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Revelate Designs
March 31, 2014

Fatbike-aneering season is here!

Posted by Revelate Designs

Spring.. the sun has returned in full force. Trails are firm and snow stability is high. Time to get after it.

Anchorage has amazing backcountry ski terrain right outside of town everything from mellow corn runs to steep test piece chutes. Last spring Billy and I headed out and accessed the Eklutna Glacier using fatbikes for the approach. Sunday afternoon was more of a quick hit squeezed between lunch and dinner. Door to door in 5 hrs.

To ease the slog up powerline valley Billy rode a borrowed Fatback, I was on my Pugslander.

Good riding bac to the Ptarmagin S Couloir..

Bikes ditched in the bushes, boards on for the skin to the base.

Billy and I have both climbed this thing countless times, it’s the closest steep terrain to town, like you round a corner and everything mellow dissapears and you are faced with shear cliffs and steep climbing. I had never snowboarded it however so was stoked. Conditions looked good.

looking down the apron 1/3 of the way up.

On the Chugash Stairmaster, on the upper slopes past the S part.

Traversing the top face, looking back at the powerline valley and Anchorage.

Ptarmagin is one of the colder corners of the front range, the blaring sun in town luered both of us to leave our puff jackets at home. Our time at the notch was breif as we skee-daddled from climb to descent and hightailed it down.

Back at the bikes!

yes I’m a splitboarder who’s stopped calling it snowboarding a long time since “skiing” is just easier to explain.. I get picked on enough as it is.

The Alaska range – Foraker, Hunter & Denali just barely visable off in the distance.

More of this to come!

Ptarmigan – Fat Bike Ski Mountainerering from William Finley on Vimeo.

Revelate Designs
February 16, 2014

Adventure biking with a toddler

Posted by Revelate Designs

Warning – lots of kid photos. Turn back now if you’re not into that.

This winter my wife Julie was interested in doing a Spanish language immersion in another country. Guatemala was rather quickly decided upon for it’s high standard of language schools and ample outdoor fun opportunities. She flew down in early January to start classes and do a home stay, my son Finn and I headed down for 3 weeks so we could all be together and basically be support staff. This was quite different from other international trips I’ve done with my bike. First um… I had a 3 year old with me, secondly, we were not traveling, but based in one city doing day rides.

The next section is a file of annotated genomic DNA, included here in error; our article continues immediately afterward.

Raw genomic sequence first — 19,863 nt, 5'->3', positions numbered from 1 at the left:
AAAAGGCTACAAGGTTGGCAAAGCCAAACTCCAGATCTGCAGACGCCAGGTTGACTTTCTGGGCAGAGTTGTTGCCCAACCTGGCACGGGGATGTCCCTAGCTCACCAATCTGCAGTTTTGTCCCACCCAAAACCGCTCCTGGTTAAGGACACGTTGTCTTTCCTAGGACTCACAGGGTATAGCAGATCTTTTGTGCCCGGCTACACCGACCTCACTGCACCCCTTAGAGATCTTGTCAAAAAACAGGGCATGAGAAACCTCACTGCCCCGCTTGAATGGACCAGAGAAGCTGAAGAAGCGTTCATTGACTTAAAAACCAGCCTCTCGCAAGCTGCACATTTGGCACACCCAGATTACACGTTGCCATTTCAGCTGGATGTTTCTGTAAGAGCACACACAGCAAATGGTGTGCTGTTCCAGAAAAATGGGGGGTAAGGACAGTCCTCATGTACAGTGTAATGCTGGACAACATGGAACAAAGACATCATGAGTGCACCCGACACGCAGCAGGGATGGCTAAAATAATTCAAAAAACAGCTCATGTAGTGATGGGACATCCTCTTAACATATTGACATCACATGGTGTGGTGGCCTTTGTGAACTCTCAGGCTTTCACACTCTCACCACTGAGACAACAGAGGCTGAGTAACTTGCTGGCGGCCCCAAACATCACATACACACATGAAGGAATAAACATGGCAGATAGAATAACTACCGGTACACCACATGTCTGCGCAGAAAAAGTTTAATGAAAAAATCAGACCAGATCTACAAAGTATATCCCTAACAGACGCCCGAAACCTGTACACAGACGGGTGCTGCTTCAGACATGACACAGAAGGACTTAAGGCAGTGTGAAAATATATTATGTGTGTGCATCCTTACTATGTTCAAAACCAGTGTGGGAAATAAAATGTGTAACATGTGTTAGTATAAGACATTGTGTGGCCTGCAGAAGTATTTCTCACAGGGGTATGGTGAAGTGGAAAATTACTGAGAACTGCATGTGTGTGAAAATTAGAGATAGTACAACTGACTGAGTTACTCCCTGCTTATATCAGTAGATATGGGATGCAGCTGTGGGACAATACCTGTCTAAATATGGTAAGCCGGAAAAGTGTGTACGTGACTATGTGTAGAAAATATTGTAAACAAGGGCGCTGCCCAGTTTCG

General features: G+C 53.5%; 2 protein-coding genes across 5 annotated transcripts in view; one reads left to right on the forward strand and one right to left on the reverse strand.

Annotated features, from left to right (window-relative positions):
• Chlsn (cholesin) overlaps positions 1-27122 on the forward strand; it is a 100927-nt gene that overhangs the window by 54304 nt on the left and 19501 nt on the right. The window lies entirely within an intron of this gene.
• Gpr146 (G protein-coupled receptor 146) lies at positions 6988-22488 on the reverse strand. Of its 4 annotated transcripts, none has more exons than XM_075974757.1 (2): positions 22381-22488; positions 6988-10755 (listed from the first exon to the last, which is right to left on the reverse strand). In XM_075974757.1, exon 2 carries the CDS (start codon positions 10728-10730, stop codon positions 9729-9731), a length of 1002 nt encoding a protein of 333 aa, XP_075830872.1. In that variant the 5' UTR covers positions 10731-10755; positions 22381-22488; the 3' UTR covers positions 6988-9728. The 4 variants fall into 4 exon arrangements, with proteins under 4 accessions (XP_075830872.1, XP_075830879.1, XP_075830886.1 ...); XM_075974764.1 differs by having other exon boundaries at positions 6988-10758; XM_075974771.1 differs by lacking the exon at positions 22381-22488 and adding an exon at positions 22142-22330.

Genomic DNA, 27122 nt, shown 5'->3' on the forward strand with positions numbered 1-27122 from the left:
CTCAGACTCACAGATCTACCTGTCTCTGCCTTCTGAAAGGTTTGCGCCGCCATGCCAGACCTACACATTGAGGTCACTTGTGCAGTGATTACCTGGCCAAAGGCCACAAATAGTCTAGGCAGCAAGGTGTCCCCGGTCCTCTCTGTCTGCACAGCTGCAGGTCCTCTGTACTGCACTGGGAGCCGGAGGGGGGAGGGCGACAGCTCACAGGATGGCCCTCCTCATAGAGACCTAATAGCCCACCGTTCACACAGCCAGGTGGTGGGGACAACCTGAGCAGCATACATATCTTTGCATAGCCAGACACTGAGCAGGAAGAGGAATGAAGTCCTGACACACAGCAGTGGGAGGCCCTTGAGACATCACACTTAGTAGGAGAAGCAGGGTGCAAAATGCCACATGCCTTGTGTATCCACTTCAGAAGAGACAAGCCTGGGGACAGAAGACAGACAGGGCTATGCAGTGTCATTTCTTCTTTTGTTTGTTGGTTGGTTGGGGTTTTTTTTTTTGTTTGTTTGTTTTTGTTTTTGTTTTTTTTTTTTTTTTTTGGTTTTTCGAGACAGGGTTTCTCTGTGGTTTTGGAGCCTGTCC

Time to give the snow bike a rest for a bit.

Time to give the snow bike a rest for a bit.

The S&S converted Surly Ogre all packed up!

We based out of Xela (Shey-La) and re-united with my wife Julie and setup in a rental apartment. This was pretty awesome as we had our little place to call home and cook meals during our stay. We quickly fell into a routine, Julie would leave for classes – Finn and I would go off on adventures, getting back in time for a late lunch and nap. Giving me about a 2 hr window to catch up on work and email before we headed out for the evening.

My bike setup was pretty simple – It’s an Ogre I had retrofitted with couplers and re-painted. 2×9 drivetrain 28-36 with a 12-36 cassette. Front wheel borrowed from Dusty’s Krampus, Jones 710 Loop bars and most importantly – a Yepp Mini front seat . The front seat warrants it’s own review, but I’ll keep it short and say it performed wonderfully and I’d highly recommend it. The Jones bars also really help with seats like this as they give you more space to be able to lean back more since the kid is taking up so much room up front.

Xela is a big city no two ways around that. It’s not much of a place for tourists & gringos. It has a solid working class feel with several universities. There was not a ton to do in the town itself, which made it so nice to have wheels.

Each day Finn and I would pick from the 2 directions heading out of town that were safe to bike and try to get into the countryside, it usually involved 15-20 min of dealing with some traffic and sucking down exhaust before we could get onto some mellow dirt roads. Xela is in a broad valley, so every option & route involved a decent amount of climbing right off the bat.

Having traveled rather extensively by bike in Latin American countries I can genuinely say you get a much different response when mountain biking around with a 3 year old on your handle bars than without. Cyclists are generally well received, but you’re still a gringo. Having a kid along I think makes a common connection to family and is kind of an instant ice-breaker to a smile, to say nothing of the curiosity of the bike & seat contraption.

In Anchorage before Finn and I left people asked what our plan was. My response was generally, “Ride around the countryside and look for Donkeys.” and that was really the plan. Unfortunately there were very few Burro’s in the Xela vicinity, but we found and made friends our fair share of cows and pigs.

Having a companion along for the ride at such close quarters is a pretty unique thing. The level of trust is through the roof. When out exploring the fringes of town Finn was always my sounding board if one way was a good way to go, or if it was safe – that nobody was going to mess with us. I had my fair share of stress about safety, this is the outskirts of a large town in Guatemala after all. Finn would usually bring the conversation back to looking for animals and so it went, all was well. More typical conversations usually involved hiding from the stinky jaguars that were constantly stalking us.